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Laundry Hogs 

When to use all the washers or ask a friend for a big loan

Wednesday, Jan 5 2005
Dear Social Grace,

In your book [Urban Etiquette], you suggest that a "considerate tenant" will use only one washing machine at a time in an apartment-building laundry room with two machines. I understand that this would then leave a machine open for someone who urgently needed to do their wash within the next 25 minutes. However, with the length of the wash cycle being less than a half-hour, it strikes me as equally considerate to do both of one's loads at once, thereby freeing both machines more quickly for the next person (assuming that there are no signs of anyone interested in beginning in a load within the next half-hour). Using this approach, both people would then be able to spend less time running up and down the stairs, as they would be able to do more than one load at a time and clear the laundry room in less than an hour.

Emily S.

Dear Emily,

You're correct that when I penned that particular laundry-room etiquette rule I was imagining an apartment dweller preparing for a night on the town and thinking happily to herself, "Oh, I can wear my lucky green shirt tonight! It's in the hamper, but there's just enough time to do a load of laundry before I have to be on Muni!" -- and then going down to the laundry room to find both washing machines occupied by one neighbor. But I was also assuming that a wash-and-dry cycle would take about 75 minutes (in the laundry rooms I've had the pleasure of using, the norm seems to be about 30 minutes for the washer and 45 minutes for the dryer).

So you and I are approaching this etiquette problem with a different set of assumptions. My laundry takes longer than yours, perhaps. But the fact is, there's no way for you to know whether a neighbor is interested in starting laundry in the next half-hour (because you can't knock on every door in your building). And if a neighbor with urgent laundry needs finds both washers occupied, she can't know whom to ask about cutting in (for the same reason).

Faced with this problem of etiquette, I applied Social Grace's Law of Limited Resources (essentially, share and share alike) and Social Grace's Good-Neighbor Directive (in essence, don't be a jerk to the people next door). That's why my solution was what it was: Don't use up all your building's washers or dryers at once because one of your neighbors may need to do a load of laundry, too. For now, I'm standing by that verdict. But I'll add that if you have a lot of laundry to do, and if the idea of running up and down the stairs many times seems too much, you might consider finding a public laundry with numerous machines in which to do your washing.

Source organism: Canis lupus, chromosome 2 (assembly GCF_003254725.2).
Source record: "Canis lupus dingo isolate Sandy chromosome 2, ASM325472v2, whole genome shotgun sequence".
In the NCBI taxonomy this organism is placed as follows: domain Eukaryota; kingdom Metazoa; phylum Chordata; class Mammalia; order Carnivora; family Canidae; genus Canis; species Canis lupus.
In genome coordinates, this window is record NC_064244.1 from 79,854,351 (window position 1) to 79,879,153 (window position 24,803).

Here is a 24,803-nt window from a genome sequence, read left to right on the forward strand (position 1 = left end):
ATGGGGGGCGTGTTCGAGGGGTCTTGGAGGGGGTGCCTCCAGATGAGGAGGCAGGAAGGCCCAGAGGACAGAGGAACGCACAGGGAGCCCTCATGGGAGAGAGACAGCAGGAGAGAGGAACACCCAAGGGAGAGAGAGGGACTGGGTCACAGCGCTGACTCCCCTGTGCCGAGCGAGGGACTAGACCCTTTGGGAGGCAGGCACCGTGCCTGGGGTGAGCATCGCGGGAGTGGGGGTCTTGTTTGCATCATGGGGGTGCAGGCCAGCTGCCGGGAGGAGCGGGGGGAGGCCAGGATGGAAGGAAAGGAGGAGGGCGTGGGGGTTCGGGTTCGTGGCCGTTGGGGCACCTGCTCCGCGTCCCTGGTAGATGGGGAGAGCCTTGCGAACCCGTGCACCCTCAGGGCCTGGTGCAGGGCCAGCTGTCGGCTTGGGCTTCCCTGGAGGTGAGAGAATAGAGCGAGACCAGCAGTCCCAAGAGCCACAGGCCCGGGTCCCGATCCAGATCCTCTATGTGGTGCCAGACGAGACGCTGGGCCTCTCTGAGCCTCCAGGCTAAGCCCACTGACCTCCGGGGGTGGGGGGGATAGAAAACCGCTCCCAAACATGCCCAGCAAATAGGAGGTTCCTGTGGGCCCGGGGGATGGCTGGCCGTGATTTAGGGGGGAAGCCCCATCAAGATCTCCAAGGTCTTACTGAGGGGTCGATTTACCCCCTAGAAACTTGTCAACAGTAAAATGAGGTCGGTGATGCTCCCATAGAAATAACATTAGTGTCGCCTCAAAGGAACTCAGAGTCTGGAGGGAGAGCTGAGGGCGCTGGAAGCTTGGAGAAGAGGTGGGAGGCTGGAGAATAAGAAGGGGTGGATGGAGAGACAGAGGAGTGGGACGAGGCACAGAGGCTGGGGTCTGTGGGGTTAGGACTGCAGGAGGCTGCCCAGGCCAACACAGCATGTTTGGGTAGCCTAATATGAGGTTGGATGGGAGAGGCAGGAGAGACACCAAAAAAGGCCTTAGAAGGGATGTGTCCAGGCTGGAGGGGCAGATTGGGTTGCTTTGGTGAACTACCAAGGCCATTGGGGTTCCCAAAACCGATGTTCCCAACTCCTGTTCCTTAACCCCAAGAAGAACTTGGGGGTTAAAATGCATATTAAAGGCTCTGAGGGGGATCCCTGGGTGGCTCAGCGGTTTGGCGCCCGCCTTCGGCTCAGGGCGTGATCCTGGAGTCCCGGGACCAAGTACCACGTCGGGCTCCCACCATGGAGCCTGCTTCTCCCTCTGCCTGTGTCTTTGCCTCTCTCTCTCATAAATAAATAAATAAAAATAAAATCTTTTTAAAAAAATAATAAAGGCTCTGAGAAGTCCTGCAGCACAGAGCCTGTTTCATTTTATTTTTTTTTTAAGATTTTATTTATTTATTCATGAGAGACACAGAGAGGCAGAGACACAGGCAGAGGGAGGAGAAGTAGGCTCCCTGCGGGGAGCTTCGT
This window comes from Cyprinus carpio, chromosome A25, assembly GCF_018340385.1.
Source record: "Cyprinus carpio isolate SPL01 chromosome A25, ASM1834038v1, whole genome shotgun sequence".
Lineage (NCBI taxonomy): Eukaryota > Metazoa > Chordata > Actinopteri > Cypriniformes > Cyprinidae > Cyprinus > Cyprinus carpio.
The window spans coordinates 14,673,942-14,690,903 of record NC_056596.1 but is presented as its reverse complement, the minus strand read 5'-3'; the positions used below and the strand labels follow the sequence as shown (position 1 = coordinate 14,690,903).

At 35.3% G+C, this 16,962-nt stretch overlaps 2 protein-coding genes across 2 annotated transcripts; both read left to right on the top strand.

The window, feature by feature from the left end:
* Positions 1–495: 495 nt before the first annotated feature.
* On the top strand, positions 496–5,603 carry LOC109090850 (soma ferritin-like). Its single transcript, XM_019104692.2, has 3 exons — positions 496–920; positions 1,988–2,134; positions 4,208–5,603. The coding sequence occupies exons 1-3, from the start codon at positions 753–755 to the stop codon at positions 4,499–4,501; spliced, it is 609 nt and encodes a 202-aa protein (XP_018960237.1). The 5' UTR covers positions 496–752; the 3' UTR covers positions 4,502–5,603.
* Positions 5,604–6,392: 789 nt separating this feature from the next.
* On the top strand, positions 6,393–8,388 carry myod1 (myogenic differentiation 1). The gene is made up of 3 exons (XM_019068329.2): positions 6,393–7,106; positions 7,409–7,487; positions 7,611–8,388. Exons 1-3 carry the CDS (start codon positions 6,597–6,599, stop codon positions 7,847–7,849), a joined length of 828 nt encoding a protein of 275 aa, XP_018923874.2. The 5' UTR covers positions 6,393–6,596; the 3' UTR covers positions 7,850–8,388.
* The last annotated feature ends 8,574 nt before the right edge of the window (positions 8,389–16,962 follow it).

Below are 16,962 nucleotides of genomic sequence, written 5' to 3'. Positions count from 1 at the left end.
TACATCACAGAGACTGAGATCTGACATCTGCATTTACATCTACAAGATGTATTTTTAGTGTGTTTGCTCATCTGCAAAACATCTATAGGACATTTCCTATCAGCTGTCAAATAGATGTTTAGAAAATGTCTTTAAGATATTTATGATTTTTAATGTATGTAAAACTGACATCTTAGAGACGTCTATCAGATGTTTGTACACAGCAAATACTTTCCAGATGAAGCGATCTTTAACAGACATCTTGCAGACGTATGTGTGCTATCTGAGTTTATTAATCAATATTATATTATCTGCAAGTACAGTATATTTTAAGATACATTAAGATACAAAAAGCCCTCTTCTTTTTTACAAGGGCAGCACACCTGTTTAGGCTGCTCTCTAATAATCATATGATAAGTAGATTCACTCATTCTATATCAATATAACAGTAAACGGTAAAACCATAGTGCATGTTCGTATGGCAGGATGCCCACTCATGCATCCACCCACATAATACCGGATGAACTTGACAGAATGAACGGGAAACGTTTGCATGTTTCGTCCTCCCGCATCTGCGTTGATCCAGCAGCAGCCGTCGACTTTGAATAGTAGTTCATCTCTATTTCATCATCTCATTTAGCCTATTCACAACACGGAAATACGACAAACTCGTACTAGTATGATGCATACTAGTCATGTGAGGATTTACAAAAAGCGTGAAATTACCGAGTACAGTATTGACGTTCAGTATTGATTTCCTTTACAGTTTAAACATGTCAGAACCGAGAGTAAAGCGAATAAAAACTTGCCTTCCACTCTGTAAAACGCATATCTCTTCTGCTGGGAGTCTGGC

Dear Social Grace,

I have been considering buying a house; however, since I have been a student for the last four years and will continue to be for another four years, my resources are very limited. My parents are not in the position to get a second mortgage, but I do have a close friend that's very wealthy. Would it be wrong of me to ask this friend for assistance? I have been good friends with him for more than four years and I would classify him as my mentor and friend. I have never asked for anything from him, but he regularly gives me assistance. Financial issues are always very touchy, so I am very uncertain.

Many Thanks,
Struggling Student

Dear Struggling Madam or Sir,

Here's an illustrative story: Back when Social Grace was a struggling student, his resources were also somewhat limited. Like you, he was unable to afford a house on his own. And like you, he had a couple of close friends who were very well off. So here's what Social Grace did: He rented a tiny but inexpensive room in a shabby but bohemian house. There was barely enough room for him to sit down and write thank-you notes for the lovely dinner parties and other gorgeous events his well-off friends occasionally invited him to (and he was ever so grateful for those invitations!), but he was happy.

Years went by. Social Grace left college and embarked upon a career in etiquette advice. Eventually, he could afford to rent three tiny rooms (with a view!) in a better-kept apartment building. And there he lives to this day, carefully shepherding a slowly growing down-payment fund while covetously monitoring new loft developments in "up and coming" neighborhoods.

My account does not have a fairy-tale ending, to be sure, but it does have a certain gritty realism. Anyway, it's the first part of my memoir that bears upon your situation and supports my advice: If you can't afford to buy a house right now, you need to stop considering a real estate purchase. Asking your friend for a loan (which I hope is what you meant by "help") would be inappropriate and unwise. Instead, make an appointment with a financial counselor and learn how to make the most of your own resources. In case of a true emergency, do ask your close friends for help. In the meantime, be grateful for the many things they give you without being asked.

About The Author

Social Grace


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